Sea Slug was the only contender for its requirement.
Here is a brief timeline of RN SAM projects.
1944-47 Fairey works on Stooge - a small mini aircraft-type missile with 4x 3in boost rockets (probably 3in RP motors) and 4x Swallow sustainer rockets and guided visually via radio link, subsonic and too slow to be of much use.
Ben - originally a land-based design with photoelectric guidance, launched from a rail on a radar-directed searchlight, the 3in RP motors lacked range so the Navy looked at a liquid rocket engine with solid boosters. Was meant for destroyer sized ships.
1944 LOP/GAP - a merger of the Brakemine and Ben projects with the Lizzie rocket motor and 7x 3in booster rockets for supersonic speed and ceiling of 40,000ft. Out of this grew Sea Slug, the first mention of its name being in 1946. LOP/GAP was the grandmother of all subsequent UK SAM development as the RTV.1 test vehicle.
In 1949 the Stage programme of SAM development began for land-based SAMs. Later, Stage 1 3/4 was Bristol's Blue Envoy, designed to intercept Mach 2 bombers and intended for land and sea use. It had a double delta wing, 2x 18in BRJ.800 ramjets and four booster rockets to reach Mach 3 and a 200 mile range. It would be constructed of stainless steel to resist the aerodynamic friction. Being 26 ft (8m) long and 16.4ft (5m) span it was too big for most warships and required assembly before launch, cutting rate of fire and its minimum range of 10 miles was too close to the radar horizon. In was cancelled in the Sandys cuts of 1957.
You could use Green Flax, aka Thunderbird Mk.2 as used by the British Army 1963-76. It was briefly considered during 1956 as an alternative to Sea Slug Mk.2 but rejected due to insufficiently powerful illuminators and lack of resources.
NIGS began in 1958 as the Sea Slug successor.
There were plenty of smaller short-range naval SAM projects.
1948 Popsy A - grew out of Ben, subsonic, semi-active Q-band seeker for use against weapons like Fritz-X, Hs-293, Blue Boar.
Popsy B - a supersonic version, planned for service in 1957 and able to deal with aircraft too. Used same seeker. In direct competition with the Direct Acting Close Range gun mount. An interesting feature was that both designs could be bolted to merchant ships and guided from escort warships. Both Popsy variants were cancelled in 1950.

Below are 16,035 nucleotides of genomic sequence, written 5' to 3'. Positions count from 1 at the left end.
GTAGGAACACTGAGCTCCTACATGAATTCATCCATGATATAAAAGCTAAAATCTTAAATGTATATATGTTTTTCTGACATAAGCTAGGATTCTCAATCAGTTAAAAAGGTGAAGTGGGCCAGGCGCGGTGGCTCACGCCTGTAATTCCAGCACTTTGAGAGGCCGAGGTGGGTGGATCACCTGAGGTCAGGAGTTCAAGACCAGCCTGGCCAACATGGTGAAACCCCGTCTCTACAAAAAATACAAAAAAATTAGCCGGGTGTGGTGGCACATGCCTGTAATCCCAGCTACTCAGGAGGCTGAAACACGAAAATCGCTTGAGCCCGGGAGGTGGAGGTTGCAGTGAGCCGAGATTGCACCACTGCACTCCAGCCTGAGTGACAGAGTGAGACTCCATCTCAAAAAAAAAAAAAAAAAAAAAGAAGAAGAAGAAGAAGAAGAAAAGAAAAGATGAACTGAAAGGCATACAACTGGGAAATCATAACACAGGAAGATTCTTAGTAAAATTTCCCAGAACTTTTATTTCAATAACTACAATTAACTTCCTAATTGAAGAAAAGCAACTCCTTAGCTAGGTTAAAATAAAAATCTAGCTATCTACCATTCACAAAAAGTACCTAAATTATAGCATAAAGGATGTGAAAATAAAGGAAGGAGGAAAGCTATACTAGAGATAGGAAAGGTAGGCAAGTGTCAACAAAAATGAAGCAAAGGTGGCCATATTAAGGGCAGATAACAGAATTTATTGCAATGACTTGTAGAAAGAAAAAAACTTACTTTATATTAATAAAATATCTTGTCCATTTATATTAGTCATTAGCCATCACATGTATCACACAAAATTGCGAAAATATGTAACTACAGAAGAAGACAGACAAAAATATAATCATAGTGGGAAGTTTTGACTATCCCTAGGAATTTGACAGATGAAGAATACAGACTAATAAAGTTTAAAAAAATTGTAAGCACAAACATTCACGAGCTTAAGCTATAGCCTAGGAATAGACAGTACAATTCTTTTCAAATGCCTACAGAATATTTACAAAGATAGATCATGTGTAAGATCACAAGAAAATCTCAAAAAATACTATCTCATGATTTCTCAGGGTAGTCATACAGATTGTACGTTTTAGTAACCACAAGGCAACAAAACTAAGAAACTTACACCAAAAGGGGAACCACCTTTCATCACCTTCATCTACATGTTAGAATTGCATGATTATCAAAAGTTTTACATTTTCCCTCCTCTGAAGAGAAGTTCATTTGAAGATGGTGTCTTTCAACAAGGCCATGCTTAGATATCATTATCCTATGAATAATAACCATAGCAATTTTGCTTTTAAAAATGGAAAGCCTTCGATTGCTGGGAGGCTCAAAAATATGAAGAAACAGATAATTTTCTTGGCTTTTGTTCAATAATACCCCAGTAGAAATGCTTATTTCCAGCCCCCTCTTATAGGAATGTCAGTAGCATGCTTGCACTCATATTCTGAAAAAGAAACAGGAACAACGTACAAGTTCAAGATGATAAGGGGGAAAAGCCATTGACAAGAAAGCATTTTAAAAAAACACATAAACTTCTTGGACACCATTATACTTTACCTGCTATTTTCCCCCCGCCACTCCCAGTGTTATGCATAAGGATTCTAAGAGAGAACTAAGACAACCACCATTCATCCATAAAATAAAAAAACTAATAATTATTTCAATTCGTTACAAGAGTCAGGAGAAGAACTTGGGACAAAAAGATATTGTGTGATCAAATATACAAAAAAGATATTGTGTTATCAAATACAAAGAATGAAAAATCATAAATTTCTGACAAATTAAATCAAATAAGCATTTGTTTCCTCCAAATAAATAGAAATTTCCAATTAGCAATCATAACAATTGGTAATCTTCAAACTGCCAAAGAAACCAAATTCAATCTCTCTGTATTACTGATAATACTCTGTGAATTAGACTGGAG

Mopsy/ Mopsy Meteor - joint UK/US programme using US Meteor AAM airframe with the Popsy seeker head. Again could be fitted to naval and merchant ships.
1953-57 Orange Nell - designed to intercept supersonic missiles, max range 5.7 miles and minimum range 1.1 miles. Mach 1.2 speed and a 'warmed-up' reaction time of 10 seconds. It was to be guided by an S-band volume scanning TIR and an X- or Q-band illuminator. It could be looked on before launch or acquire after launch, would have a 100lb HE-frag or continuous rod warhead. The twin-rail launcher would replace a 5in turret and the magazine consisted of two concentric rings totalling 40 missiles. The missile had 4x booster rockets. The likely miss distance of 20ft might damage a missile airframe but the warhead might survive and since destruction was not assured it was decided to go back to the idea of destroying the bomber before it could release its stand-off weapon. It too was cancelled in 1957.
Then along came Sea Cat as a private venture, trialled 1962 and acquired. In 1962 Shorts revisted the Orange Nell concept and designed Sea Cat II but using the same launcher. The same year the Confessor study began, in 1967 the BAC PX.430 was selected, later to become Sea Wolf.
I had drawn most of these some time ago, lack of info on the launchers is a pain but I guess some educated guesses could be made. Hope this info helps though, even though the choice is not wide.
English Electric Canberra FD
Interwar RN Capital Ships
Never-Were British Aircraft